Essentially the same question was asked in a letter by a reader in the current issue of Physics Today. Thomas E. Phipps Jr. writes
Recently I had wanted to consult a one-page comment that had appeared in the American Journal of Physics 18 years ago. I could have gone to my local university's physics department library and copied the page for 10 cents. However, being 82 and lazy, I preferred to go online to the AIP website, where I discovered that the page I wanted was available for downloading at a price of $19. Oddly enough, I paid this. [...] But I wonder how such a pricing policy squares with some of the declaratory words emanating from AIP. [...] Simply put, what is not-for-profit about charging $19 for a one-page download of 18-year-old material?
He refers to the mission statement of the American Institute of Physics (AIP), the publishers of both Physics Today and the American Journal of Physics, which says that AIP "serves physics and related fields [...] by serving [...] individual scientists, educators, students, R&D leaders, and the general public with programs, services and publications - information that matters."
Physics Today invited Fred Dylla, executive director and CEO of the AIP, to respond to Thomas Phipps, and here is part of his answer, which gives some insight in the prices involved in publishing papers in scientific journals:
It does seem inappropriate to pay $19 for a one-page download of an 18-year-old article. But one has to dig below the surface to understand the economics of scientific journal publishing as a context for the pricing of such journal products by nonprofit publishers. [...] Producing a high-quality, peer-reviewed archival journal such as AJP involves significant costs, including those for a reliable online platform that has made AJP and other member-society journals available to a much wider audience than did the former print-only subscriptions. AIP has also made major investments to digitize and make available electronically journal issues that were published in print long before the industry made the transition to digital. Those real costs are recovered, by and large, through institutional subscriptions paid by libraries and research institutions. The cost of producing one typical article is between $1500 and $3000. Considering the average journal subscriber base, a $20 price for a nonsubscriber to download an article is not out of line.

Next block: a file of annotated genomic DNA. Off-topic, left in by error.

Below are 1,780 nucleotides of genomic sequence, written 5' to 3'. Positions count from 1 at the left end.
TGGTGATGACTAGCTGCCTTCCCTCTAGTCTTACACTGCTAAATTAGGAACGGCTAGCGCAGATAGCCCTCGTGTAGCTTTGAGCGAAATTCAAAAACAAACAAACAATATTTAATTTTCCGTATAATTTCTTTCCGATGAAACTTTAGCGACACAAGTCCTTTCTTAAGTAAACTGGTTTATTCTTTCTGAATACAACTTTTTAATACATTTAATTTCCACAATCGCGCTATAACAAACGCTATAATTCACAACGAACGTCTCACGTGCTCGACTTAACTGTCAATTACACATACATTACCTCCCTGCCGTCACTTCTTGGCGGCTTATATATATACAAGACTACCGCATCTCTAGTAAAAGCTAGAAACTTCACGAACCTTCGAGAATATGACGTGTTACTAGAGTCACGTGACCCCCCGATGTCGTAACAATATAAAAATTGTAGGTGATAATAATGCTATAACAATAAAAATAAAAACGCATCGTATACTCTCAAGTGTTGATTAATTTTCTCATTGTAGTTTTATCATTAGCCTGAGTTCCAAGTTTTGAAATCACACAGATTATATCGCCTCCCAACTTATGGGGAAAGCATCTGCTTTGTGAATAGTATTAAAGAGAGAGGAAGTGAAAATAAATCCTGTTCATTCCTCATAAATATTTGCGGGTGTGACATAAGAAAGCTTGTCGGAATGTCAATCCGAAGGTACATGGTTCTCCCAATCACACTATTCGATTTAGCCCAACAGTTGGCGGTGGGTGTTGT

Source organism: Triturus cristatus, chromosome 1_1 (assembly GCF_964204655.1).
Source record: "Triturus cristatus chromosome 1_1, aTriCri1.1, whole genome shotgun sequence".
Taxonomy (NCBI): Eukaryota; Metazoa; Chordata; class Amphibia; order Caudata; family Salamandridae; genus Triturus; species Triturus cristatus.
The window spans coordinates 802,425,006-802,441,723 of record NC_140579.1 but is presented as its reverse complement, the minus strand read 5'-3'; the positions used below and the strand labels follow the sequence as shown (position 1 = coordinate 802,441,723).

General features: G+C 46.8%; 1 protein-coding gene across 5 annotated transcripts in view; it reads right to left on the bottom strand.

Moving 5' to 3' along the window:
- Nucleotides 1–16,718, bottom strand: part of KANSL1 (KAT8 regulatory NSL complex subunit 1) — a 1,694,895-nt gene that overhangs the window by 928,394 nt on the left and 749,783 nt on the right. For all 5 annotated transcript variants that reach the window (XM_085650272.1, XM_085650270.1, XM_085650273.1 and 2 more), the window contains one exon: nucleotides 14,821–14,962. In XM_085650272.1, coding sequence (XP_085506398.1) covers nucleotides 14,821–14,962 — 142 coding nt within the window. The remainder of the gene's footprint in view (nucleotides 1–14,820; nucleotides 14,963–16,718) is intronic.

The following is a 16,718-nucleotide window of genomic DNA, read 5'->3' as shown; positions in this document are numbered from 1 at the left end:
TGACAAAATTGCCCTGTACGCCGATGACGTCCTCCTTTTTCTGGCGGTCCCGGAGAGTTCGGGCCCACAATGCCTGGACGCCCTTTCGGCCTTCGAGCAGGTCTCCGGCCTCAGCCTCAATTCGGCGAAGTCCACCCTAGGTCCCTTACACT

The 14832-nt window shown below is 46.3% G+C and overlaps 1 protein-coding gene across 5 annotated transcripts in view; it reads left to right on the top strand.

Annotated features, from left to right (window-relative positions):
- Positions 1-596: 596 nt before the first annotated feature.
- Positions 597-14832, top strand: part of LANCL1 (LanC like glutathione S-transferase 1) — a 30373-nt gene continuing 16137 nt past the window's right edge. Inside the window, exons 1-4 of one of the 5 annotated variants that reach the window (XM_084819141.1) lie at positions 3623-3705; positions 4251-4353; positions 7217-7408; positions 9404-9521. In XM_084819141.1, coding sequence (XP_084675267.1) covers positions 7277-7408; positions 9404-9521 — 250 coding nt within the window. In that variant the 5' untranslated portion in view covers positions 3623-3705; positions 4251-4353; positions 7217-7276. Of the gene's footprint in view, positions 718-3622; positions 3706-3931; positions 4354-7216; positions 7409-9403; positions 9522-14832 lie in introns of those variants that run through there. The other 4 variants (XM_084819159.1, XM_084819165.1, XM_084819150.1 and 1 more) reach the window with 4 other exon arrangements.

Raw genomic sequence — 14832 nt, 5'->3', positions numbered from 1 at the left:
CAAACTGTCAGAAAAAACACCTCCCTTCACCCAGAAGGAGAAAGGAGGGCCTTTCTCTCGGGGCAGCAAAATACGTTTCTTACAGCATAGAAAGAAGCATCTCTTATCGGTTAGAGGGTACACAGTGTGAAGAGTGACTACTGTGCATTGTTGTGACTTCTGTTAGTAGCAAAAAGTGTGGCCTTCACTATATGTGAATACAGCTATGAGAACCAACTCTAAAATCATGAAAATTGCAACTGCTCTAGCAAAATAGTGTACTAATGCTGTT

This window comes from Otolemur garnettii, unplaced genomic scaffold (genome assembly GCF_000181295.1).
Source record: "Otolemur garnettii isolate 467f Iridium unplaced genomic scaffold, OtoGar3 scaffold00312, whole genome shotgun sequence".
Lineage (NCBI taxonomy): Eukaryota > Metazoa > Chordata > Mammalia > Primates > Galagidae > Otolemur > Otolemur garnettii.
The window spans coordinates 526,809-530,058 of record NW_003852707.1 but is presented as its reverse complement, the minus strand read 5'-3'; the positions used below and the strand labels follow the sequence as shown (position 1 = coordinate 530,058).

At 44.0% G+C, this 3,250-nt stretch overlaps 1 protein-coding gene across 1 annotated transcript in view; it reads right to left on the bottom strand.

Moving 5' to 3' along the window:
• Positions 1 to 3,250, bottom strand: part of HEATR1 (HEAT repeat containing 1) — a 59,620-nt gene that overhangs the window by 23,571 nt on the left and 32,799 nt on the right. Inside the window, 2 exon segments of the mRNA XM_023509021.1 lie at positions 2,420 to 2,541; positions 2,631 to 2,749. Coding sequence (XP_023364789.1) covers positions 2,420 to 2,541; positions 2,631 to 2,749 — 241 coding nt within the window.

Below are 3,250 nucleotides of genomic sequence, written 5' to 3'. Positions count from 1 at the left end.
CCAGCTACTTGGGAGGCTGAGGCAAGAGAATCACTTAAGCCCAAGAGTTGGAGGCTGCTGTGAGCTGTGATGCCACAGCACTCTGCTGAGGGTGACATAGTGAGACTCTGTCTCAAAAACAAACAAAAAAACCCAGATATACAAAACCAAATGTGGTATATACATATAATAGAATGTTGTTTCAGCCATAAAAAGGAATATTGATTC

He further emphasises that AIP's journal server provides free access to online search and abstracts, that its prices are lower than those of commercial publishers, and that AIP invests its return in outreach services subsidised membership subscriptions.
Fred Dylla has an important point: producing scientific journals, making accessible back issues, and running index database and repository servers creates costs that are easy to overlook. Moreover, it's definitely true that access to scientific papers is much easier now than just 15 years ago: Back then, the only way to read a paper would have been a visit at the next university library that has a subscription - compared to that effort, spending $20 may be not that expensive. And the prize of a single paper download probably has to be balanced with the typical total number of downloads a library "buys" by its subscription fee.
But I there are two points that don't not quite convince me about this argument:
First, the "one size fits all" prizing is a bit odd: While $20 might be an understandable prize for a 100+ page review article that compares to a book, it's not straight-forward to see why a one-page short note should cost the same. Actually, this may be due to technical reasons and the capacity of current online payment systems, and could change in the future.
But second, the price tag at online papers is relevant only for potential readers without institutional affiliation providing access. There could be a substantial group of highly trained and qualified people outside universities willing to pay for the download of papers, because they want to read first-hand about scientific developments. Could it not even be profitable for publishers to grant access at a lower prize, a prize that invites to pay instead of saying "we don't want our papers being bought"?
I do not know if there are any market research studies related to this point, and if lowering the prize could indeed be more than compensated for by increased sales. I know that I would actually have already bought quite a few papers if the prize was lower. What about you? Did you ever consider buying a paper, but were discouraged because the prize tag said $20, instead of, say, $5.00 ?